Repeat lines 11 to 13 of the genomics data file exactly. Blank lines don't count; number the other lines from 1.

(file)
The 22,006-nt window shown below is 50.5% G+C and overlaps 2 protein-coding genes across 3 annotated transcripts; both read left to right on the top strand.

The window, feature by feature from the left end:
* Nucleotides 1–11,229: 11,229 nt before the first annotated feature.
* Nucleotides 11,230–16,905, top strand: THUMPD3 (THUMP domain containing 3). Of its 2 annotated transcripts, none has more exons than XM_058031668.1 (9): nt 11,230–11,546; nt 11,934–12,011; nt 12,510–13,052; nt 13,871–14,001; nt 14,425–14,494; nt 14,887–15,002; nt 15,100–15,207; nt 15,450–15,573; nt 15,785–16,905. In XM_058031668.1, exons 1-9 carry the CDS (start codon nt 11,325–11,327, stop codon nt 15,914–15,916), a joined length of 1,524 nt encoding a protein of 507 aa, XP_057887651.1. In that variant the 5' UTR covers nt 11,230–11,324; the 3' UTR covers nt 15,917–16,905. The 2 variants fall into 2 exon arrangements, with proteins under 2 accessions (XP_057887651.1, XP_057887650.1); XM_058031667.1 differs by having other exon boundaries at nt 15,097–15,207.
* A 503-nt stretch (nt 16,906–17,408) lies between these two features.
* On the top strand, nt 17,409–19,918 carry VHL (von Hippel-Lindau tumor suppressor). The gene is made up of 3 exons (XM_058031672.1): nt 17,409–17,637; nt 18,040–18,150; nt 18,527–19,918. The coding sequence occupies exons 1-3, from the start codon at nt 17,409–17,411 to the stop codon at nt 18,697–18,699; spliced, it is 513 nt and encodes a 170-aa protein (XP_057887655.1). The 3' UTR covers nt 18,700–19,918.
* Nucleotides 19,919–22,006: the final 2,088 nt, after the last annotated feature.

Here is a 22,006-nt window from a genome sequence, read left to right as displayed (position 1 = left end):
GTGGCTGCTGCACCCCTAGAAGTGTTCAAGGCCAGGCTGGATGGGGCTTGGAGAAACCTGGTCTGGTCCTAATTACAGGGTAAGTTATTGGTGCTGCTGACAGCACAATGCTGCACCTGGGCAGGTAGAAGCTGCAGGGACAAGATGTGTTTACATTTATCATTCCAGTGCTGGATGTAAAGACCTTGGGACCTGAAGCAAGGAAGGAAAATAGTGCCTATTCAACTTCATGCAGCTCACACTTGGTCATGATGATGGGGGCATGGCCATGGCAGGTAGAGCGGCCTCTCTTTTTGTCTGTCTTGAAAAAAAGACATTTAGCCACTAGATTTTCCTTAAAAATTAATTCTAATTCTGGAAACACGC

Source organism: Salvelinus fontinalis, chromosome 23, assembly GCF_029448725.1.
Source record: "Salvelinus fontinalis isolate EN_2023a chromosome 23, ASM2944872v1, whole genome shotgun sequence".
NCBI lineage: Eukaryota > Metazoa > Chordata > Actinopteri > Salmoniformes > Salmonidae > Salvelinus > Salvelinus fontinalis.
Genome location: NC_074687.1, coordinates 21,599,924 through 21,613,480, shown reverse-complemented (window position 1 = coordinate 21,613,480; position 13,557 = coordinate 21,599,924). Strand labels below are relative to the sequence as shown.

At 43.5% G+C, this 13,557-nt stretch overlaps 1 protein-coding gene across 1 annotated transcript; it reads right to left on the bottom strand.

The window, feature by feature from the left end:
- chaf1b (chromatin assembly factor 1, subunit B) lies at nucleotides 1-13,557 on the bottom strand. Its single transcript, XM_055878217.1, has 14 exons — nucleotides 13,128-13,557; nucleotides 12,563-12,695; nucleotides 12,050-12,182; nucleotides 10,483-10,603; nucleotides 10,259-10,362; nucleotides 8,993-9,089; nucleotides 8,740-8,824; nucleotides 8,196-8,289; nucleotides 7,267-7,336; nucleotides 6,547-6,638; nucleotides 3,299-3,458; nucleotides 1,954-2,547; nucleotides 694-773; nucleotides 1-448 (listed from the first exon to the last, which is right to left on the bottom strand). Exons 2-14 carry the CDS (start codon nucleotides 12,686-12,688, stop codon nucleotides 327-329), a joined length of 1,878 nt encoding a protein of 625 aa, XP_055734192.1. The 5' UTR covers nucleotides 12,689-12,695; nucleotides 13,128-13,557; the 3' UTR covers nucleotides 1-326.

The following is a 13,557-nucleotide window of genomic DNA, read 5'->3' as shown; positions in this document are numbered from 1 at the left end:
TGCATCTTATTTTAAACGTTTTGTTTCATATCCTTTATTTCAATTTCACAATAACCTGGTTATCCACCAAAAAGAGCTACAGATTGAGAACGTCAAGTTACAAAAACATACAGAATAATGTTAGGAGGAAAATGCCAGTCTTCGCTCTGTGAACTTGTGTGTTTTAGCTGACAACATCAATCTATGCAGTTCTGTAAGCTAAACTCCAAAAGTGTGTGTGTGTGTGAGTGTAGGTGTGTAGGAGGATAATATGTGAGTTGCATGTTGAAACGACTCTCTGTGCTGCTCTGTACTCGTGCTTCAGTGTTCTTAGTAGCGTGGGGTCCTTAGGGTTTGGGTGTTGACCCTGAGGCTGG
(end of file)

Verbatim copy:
Source record: "Salvelinus fontinalis isolate EN_2023a chromosome 23, ASM2944872v1, whole genome shotgun sequence".
NCBI lineage: Eukaryota > Metazoa > Chordata > Actinopteri > Salmoniformes > Salmonidae > Salvelinus > Salvelinus fontinalis.
Genome location: NC_074687.1, coordinates 21,599,924 through 21,613,480, shown reverse-complemented (window position 1 = coordinate 21,613,480; position 13,557 = coordinate 21,599,924). Strand labels below are relative to the sequence as shown.